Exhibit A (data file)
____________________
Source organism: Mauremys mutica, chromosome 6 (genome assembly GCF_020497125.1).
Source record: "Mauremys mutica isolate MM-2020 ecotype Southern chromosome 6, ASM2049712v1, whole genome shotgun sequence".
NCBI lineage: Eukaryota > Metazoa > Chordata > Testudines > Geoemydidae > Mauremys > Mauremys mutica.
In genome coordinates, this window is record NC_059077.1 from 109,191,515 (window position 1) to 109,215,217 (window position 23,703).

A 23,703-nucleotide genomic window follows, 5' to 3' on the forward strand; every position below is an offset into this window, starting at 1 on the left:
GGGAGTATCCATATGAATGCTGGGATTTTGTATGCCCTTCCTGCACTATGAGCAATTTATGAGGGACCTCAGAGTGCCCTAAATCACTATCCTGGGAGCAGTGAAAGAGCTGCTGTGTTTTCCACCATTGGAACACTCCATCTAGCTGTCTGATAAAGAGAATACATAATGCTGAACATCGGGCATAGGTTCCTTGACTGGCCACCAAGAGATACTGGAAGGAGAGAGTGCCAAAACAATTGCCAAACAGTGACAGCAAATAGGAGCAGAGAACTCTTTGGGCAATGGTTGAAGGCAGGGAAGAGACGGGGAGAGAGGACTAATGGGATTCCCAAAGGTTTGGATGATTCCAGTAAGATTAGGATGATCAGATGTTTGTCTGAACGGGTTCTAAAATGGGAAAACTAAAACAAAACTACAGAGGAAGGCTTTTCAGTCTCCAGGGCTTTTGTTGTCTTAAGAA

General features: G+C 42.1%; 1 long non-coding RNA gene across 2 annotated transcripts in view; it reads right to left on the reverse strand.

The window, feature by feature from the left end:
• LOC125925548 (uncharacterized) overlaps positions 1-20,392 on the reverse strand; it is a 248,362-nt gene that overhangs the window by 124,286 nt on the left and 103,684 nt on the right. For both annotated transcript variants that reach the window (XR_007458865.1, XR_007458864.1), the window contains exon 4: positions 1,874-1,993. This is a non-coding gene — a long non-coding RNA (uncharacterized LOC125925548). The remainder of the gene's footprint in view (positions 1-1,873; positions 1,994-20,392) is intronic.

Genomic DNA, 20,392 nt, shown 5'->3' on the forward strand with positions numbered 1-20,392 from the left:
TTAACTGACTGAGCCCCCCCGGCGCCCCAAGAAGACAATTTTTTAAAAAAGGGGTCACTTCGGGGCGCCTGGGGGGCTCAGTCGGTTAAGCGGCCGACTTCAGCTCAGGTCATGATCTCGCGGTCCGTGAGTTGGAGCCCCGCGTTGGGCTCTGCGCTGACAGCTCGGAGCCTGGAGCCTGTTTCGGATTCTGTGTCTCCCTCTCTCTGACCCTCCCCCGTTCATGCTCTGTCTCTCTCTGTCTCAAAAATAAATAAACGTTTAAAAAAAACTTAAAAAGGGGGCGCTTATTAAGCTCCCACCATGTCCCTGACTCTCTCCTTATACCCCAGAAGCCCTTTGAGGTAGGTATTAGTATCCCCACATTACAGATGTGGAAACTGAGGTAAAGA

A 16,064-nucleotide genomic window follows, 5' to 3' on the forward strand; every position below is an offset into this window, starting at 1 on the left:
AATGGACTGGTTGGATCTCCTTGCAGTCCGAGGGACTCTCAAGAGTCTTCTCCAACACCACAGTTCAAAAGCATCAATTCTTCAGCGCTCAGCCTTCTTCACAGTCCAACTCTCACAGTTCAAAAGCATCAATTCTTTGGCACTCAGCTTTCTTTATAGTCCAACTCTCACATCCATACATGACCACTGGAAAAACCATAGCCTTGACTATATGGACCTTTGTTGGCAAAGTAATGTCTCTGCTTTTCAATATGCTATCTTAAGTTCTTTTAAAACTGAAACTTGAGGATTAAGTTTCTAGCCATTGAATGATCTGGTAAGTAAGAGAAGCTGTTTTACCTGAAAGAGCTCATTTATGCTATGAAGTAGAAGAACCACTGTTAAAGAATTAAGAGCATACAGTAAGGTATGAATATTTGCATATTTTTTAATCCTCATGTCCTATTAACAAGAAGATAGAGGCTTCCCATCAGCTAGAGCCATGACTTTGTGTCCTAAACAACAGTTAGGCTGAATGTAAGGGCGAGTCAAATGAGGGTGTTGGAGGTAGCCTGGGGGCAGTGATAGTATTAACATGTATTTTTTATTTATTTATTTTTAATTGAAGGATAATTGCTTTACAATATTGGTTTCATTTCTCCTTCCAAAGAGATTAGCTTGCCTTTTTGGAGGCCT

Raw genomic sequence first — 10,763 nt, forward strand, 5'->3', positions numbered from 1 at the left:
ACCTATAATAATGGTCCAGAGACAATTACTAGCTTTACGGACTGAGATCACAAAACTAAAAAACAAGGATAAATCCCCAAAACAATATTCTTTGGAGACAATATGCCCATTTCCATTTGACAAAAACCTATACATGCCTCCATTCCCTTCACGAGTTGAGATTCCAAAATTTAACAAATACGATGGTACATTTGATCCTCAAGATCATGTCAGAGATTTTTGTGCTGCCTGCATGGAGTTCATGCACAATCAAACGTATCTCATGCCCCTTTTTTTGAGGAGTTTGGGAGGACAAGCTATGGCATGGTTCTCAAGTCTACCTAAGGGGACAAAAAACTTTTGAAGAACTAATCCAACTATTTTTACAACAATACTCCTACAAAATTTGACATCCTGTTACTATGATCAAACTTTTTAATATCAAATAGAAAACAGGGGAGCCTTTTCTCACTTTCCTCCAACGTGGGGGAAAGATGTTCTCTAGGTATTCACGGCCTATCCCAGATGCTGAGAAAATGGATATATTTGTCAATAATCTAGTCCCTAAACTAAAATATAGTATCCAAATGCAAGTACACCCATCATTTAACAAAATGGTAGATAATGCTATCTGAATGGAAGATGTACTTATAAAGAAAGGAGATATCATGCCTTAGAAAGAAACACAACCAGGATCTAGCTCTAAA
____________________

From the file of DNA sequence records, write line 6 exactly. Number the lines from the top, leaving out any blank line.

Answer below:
GGGAGTATCCATATGAATGCTGGGATTTTGTATGCCCTTCCTGCACTATGAGCAATTTATGAGGGACCTCAGAGTGCCCTAAATCACTATCCTGGGAGCAGTGAAAGAGCTGCTGTGTTTTCCACCATTGGAACACTCCATCTAGCTGTCTGATAAAGAGAATACATAATGCTGAACATCGGGCATAGGTTCCTTGACTGGCCACCAAGAGATACTGGAAGGAGAGAGTGCCAAAACAATTGCCAAACAGTGACAGCAAATAGGAGCAGAGAACTCTTTGGGCAATGGTTGAAGGCAGGGAAGAGACGGGGAGAGAGGACTAATGGGATTCCCAAAGGTTTGGATGATTCCAGTAAGATTAGGATGATCAGATGTTTGTCTGAACGGGTTCTAAAATGGGAAAACTAAAACAAAACTACAGAGGAAGGCTTTTCAGTCTCCAGGGCTTTTGTTGTCTTAAGAA